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NEW YORK — Thanks to social media and the web, our personalities are quickly becoming entirely digital, intangible doppelgängers of our true selves built on ones and zeros.
It’s no wonder real estate scammers and other criminals have turned their attention to our online identities and the bank accounts, devices, and social security numbers connected to them.
Trust Stamp is one of them.
At 2018’s Inman Hacker Connect event in New York City this week, CEO cofounder Andrew Gowasack discussed from the stage the risks associated with current forms of biometric identification, such as fingerprint access to our phones and retina scanning.
“The FBI’s last number for real estate wire fraud was $969 million,” Gowasack said.
Gowasack told the New York City crowd that fingerprints can be lifted from stolen phones and used to access their information.
He then reminded the crowd that last year, hackers shared online how easy it is to mimic a person’s eye with a good camera lens and a color printer, and use it to beat the iris scanner on a Samsung smartphone.
The future, Trust Stamp believes, is in facial recognition, or, proof of life.
The company is developing facial recognition plugins for Gmail and Outlook that are going to make it much easier for banks and consumer data devices to ensure identities and safely share private information.
“It’s called Trusted Mail,” said Gareth Genner, Trust Stamp’s cofounder and executive counsel. “It’s in beta, an we’re waiting on the integration with Microsoft Outlook. It’s currently integrated into Gmail.”
Customers can sign-up to test the beta now on Trust Stamp’s website. The company plans to release the plugin publicly in February.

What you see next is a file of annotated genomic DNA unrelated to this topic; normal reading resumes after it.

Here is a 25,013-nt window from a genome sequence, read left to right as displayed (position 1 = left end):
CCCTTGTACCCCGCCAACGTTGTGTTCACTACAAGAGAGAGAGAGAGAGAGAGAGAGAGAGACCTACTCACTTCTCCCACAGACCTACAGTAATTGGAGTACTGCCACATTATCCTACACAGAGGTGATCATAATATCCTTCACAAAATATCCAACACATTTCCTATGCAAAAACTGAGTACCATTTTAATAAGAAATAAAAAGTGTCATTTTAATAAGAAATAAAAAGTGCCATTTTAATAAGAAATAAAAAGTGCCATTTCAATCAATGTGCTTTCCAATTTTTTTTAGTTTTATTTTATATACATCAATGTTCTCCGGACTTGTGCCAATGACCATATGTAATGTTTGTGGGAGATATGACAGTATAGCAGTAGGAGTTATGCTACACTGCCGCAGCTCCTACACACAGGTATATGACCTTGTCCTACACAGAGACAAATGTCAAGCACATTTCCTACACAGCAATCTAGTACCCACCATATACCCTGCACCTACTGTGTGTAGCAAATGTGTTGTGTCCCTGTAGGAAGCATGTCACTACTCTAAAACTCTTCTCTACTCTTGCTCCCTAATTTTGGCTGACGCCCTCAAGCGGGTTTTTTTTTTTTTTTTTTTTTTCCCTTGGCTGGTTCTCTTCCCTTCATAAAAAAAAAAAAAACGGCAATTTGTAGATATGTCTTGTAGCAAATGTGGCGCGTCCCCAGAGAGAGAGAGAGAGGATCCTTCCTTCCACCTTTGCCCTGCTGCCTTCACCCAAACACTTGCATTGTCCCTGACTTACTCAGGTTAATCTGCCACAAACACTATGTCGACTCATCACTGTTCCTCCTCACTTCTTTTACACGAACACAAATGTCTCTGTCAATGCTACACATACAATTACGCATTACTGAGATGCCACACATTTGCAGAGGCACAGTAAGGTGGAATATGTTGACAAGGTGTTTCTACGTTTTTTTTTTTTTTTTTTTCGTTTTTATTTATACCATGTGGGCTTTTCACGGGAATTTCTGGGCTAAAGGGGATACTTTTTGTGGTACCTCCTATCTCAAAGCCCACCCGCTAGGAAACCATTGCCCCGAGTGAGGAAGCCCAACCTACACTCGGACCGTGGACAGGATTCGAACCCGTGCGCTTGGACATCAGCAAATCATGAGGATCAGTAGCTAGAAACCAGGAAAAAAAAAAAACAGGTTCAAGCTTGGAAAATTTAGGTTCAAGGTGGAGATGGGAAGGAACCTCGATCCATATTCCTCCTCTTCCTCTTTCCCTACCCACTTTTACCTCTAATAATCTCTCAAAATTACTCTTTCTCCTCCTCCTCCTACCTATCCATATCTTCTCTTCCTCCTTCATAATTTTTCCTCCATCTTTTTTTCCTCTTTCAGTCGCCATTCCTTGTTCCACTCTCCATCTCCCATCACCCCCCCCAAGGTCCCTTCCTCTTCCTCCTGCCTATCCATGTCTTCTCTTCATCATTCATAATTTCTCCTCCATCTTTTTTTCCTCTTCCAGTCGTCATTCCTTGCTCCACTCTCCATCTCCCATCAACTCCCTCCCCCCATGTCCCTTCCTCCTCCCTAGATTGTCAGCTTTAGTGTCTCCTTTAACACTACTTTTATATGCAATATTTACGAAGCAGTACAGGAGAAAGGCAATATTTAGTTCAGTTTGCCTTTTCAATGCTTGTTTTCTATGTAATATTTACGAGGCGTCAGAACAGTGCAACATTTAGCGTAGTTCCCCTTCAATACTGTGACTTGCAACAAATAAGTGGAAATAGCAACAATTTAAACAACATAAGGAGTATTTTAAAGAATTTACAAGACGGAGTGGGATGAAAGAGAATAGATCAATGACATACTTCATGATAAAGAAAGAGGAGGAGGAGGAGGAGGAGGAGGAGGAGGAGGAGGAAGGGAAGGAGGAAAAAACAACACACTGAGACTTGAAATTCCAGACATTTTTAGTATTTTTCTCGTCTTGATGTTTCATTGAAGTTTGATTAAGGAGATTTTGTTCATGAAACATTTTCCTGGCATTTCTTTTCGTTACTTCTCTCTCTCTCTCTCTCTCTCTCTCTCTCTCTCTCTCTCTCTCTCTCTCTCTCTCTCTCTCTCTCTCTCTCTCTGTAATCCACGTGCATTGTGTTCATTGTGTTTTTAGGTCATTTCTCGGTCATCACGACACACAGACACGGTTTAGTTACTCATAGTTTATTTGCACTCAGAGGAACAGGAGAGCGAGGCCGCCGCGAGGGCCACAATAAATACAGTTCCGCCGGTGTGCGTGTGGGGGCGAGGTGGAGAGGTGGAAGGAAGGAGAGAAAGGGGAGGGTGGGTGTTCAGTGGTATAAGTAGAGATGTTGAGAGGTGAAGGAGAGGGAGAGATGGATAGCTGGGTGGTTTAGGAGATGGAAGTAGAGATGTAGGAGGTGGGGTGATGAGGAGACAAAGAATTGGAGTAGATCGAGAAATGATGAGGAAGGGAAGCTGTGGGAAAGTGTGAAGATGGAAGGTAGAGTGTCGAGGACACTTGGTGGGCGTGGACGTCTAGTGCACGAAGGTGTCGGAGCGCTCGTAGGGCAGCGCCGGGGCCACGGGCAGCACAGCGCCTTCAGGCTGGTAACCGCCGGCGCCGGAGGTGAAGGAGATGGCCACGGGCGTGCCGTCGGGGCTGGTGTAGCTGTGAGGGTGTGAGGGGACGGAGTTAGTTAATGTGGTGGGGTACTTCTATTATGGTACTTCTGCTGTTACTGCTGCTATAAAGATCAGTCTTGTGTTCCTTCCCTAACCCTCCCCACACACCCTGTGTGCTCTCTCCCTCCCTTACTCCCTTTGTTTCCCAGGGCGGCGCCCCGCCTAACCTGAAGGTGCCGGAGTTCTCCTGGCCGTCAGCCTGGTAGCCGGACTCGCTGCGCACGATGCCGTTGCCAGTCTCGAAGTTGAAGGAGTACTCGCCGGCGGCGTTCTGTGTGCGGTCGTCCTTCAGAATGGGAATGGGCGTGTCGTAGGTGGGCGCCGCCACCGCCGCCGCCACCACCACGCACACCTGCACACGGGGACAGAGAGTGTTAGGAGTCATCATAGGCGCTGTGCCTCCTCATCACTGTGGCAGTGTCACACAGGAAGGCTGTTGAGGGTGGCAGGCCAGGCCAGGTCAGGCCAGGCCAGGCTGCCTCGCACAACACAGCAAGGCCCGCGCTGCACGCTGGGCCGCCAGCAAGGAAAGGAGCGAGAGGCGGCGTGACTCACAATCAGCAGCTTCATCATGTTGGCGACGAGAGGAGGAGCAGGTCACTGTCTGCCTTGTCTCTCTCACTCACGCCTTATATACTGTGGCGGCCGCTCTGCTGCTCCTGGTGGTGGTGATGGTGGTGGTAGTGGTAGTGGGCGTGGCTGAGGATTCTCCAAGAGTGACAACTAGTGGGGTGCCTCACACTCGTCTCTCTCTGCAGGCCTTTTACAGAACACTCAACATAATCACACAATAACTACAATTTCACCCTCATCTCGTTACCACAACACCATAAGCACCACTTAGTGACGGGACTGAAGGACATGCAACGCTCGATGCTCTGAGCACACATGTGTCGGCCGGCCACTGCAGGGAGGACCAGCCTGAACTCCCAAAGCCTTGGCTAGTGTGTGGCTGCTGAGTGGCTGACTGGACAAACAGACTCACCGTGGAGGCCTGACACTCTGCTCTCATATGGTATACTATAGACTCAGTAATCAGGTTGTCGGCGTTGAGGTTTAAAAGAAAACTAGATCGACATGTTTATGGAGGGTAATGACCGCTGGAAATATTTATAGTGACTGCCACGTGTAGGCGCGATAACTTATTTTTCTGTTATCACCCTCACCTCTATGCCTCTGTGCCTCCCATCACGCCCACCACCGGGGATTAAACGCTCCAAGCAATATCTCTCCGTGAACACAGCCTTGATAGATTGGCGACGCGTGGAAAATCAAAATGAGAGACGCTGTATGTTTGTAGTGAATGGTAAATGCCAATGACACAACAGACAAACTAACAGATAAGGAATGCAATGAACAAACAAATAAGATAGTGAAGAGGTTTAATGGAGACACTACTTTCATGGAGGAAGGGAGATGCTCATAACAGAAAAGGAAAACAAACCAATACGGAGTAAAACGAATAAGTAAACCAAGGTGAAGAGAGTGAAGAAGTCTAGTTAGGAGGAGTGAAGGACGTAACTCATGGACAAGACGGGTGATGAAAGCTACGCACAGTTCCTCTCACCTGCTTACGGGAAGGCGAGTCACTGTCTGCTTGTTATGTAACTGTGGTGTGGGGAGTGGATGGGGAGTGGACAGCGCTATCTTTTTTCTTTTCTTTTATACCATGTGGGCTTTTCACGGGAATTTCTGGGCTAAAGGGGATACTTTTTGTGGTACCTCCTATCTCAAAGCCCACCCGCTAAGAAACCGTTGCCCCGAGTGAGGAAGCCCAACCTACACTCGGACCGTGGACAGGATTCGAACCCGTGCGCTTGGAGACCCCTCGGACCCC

“It will just appear inside your normal email client, and it’s a button that says, ‘encrypt’ and ‘decrypt,'” Genner explained.
“You’ll be asked to take a photo the front and back of your driver’s license, we do the forensic examination of that, and compare that to your secure selfie, and apply proof of life, and create a secure identity for you.”
Wire fraud is often rooted in email. People send requests from similar accounts with similar names (or sometimes completely unrelated names) and within minutes become criminally wealthy.
After that initial setup process, a person need only take a photo with the encrypt button to lock-in their identity to the recipient.
Genner told me that their company delayed launch of the product during the fallout of the DocuSign Hack of 2017, in which millions of customer email accounts were accessed.
“We were doing what DocuSign does, what everyone does, which is to store credential so a secure server.” Genner made sure to air-quote the word “secure.”
“After that, we built the system to store two separate private keys for you. One on your device, and a second on private key on our server,” Genner explained.
The phone accesses and compares live biometrics, then sends it to the Trust Stamp servers to verify. If the phone is hacked, the server confirmation stands in the way, and vice versa.
Use cases for Trusted Mail include encrypting attachments, closing statements, wire information, and any form of PII (personally identifiable information) document.
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